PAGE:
Takeaways from investigation that turned up gold bars, a luxury car and cash at a US senator's home

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U.S. Sen. Robert Menendez speaks at a press conference in oms River, N.J. on Oct. 28, 2019, a before the seventh anniversary of Superstorm Sandy. On Sept. 22, 2023, Menendez, a Democrat, was indicted on bribery charges, which he called unfounded. (AP Photo/Wayne Parry)

WASHINGTON – Democratic U.S. Sen. Bob Menendez and his wife are accused of taking bribes of gold bars, a luxury car and cash in exchange for using his outsized sway in foreign affairs to help the government of Egypt — and others — as well as other corrupt acts, according to an indictment unsealed Friday.

Investigators say they found nearly $500,000 in cash hidden in clothing and closets as well as $100,000 in gold bars in a search of the home the 69-year-old senator from New Jersey shares with his wife. Menendez serves as the powerful chairman of the Senate Foreign Relations Committee.

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The indictment, the second in eight years against Menendez, and comes after a yearslong investigation that delved into his relationships with wealthy New Jersey businessmen.

Menendez says he has been falsely accused but "will not be distracted" from work in the Senate, accusing prosecutors of misrepresenting “the normal work of a congressional office.” In the meantime, he stepped down from his chairmanship, as Senate rules say he must.

A lawyer for Menendez’s wife, Nadine, said she “denies any criminal conduct and will vigorously contest these charges in court.”


Menendez is facing bribery, fraud and extortion charges. The indictment includes a scathing list of alleged favors exchanged between the businessmen and Menendez, who is chairman of the Senate Foreign Relations Committee and has powers and access to information that other senators don’t.

Using his position, Menendez took steps to secretly aid the government of Egypt in exchange for bribes, the indictment says. And as chairman, he had unique influence over foreign military sales and foreign military financing. The indictment notes that Egypt is one of the largest recipients of U.S. military aid, including military equipment and grants of more than $1 billion a year. In recent years, the U.S. has withheld some aid due to concerns over human rights violations.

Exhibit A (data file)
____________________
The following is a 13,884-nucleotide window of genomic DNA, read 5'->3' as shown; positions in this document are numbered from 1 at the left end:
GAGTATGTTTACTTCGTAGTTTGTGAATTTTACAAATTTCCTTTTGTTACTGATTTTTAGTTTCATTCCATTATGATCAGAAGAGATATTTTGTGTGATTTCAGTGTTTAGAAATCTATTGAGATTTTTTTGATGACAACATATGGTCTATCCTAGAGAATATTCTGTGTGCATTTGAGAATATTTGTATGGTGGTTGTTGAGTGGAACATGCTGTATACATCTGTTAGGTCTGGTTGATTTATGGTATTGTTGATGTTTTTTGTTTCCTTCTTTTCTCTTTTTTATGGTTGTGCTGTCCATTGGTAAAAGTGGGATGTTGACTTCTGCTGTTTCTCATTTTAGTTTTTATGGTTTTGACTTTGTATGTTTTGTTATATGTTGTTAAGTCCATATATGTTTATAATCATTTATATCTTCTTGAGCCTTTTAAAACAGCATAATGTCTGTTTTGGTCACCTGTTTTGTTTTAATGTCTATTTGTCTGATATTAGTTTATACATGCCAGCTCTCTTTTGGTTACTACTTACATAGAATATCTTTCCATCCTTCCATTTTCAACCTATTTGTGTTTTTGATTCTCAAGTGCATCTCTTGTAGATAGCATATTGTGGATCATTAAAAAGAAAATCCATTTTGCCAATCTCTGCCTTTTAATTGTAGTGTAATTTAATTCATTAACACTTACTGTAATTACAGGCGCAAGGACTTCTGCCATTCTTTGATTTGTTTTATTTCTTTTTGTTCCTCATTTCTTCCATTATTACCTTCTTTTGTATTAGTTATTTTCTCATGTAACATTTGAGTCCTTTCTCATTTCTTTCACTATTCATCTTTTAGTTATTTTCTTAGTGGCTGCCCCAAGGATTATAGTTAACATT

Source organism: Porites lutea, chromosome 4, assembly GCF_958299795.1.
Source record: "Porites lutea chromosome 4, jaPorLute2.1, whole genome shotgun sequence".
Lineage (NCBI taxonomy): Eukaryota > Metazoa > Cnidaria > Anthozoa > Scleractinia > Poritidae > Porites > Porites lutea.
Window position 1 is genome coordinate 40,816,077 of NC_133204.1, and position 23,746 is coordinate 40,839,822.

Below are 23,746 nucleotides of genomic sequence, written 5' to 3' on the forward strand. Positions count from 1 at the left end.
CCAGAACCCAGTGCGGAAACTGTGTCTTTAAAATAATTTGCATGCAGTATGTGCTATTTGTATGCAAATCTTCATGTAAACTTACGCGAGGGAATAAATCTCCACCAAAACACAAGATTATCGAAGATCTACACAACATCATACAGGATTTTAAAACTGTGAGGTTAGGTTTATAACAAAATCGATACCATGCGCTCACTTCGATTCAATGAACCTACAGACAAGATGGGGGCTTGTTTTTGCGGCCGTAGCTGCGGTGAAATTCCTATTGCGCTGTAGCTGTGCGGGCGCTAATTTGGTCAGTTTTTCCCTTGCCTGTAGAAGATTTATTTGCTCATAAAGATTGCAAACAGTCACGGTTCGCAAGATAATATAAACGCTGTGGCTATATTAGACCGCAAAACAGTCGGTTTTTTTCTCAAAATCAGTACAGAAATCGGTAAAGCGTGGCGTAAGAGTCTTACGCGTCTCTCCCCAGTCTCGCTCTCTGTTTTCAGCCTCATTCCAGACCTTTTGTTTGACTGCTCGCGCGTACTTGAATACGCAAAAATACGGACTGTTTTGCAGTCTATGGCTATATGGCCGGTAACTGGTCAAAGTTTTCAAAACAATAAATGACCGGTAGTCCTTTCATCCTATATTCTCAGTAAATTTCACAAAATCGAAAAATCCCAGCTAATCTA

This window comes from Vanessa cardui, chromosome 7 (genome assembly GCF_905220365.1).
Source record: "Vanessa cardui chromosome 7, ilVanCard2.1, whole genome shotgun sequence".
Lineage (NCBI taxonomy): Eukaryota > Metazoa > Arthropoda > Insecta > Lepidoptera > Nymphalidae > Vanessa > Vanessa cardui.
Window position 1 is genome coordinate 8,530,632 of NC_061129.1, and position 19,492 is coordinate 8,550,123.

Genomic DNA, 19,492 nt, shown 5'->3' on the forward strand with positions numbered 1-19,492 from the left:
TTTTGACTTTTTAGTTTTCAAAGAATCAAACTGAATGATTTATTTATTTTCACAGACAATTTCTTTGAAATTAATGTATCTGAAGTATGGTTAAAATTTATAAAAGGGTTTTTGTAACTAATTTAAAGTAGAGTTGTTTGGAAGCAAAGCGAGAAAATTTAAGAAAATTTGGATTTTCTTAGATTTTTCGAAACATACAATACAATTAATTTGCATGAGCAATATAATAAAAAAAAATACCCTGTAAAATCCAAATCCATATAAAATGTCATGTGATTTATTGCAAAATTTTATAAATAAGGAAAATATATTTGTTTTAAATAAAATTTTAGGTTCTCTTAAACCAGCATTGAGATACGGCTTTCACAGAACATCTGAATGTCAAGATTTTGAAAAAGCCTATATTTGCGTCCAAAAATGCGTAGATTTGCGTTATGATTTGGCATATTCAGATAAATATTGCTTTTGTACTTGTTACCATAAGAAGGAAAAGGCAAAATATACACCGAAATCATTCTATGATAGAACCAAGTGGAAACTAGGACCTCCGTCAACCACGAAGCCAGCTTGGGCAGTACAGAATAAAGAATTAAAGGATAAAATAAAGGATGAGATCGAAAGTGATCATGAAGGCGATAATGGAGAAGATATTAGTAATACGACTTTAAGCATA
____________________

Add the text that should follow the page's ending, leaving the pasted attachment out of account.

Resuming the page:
The indictment charges that Menendez disclosed nonpublic information to the businessmen about U.S. military aid and the number and nationality of employees at the U.S. Embassy in Cairo. That information was then forwarded to Egyptian officials. Prosecutors said Menendez also secretly ghost-wrote a letter on behalf of Egypt to other senators requesting release of a hold on $300 million in aid. He also at one point texted his wife to tell one of the businessmen that he was going to “sign off” on a sale of military equipment to Egypt.

The State Department typically seeks the input of the chairperson and top minority senator on the Foreign Relations panel when it comes to foreign military financing and foreign military sales, and the department generally will not go forward if one of the two senators objects.

Egypt’s ministry of foreign affairs did not immediately respond to a request for comment.


Menendez has held public office continuously since 1986, when he was elected mayor of Union City, New Jersey. The son of Cuban immigrants, he served as a state legislator and spent 14 years in the U.S. House of Representatives. He was first appointed to his Senate seat in 2006.

His wife, previously known as Nadine Arslania, 56, was unemployed before they met in 2018, but the following year she incorporated a new consulting company, Strategic International Business Consultants LLC., the indictment states. A foreclosure case against her was closed soon after.

After their marriage in 2020, she came into possession of a large amount of gold, some of which she later sold for between $200,000 and $400,000, according to the senator’s financial disclosure reports. Her attorney David Schertler, did not respond to a request for comment about his client’s international business work or how she acquired the gold bars.

The couple is accused of accepting hundreds of thousands of dollars in bribes from three business associates: Wael Hana, Jose Uribe and Fred Daibes.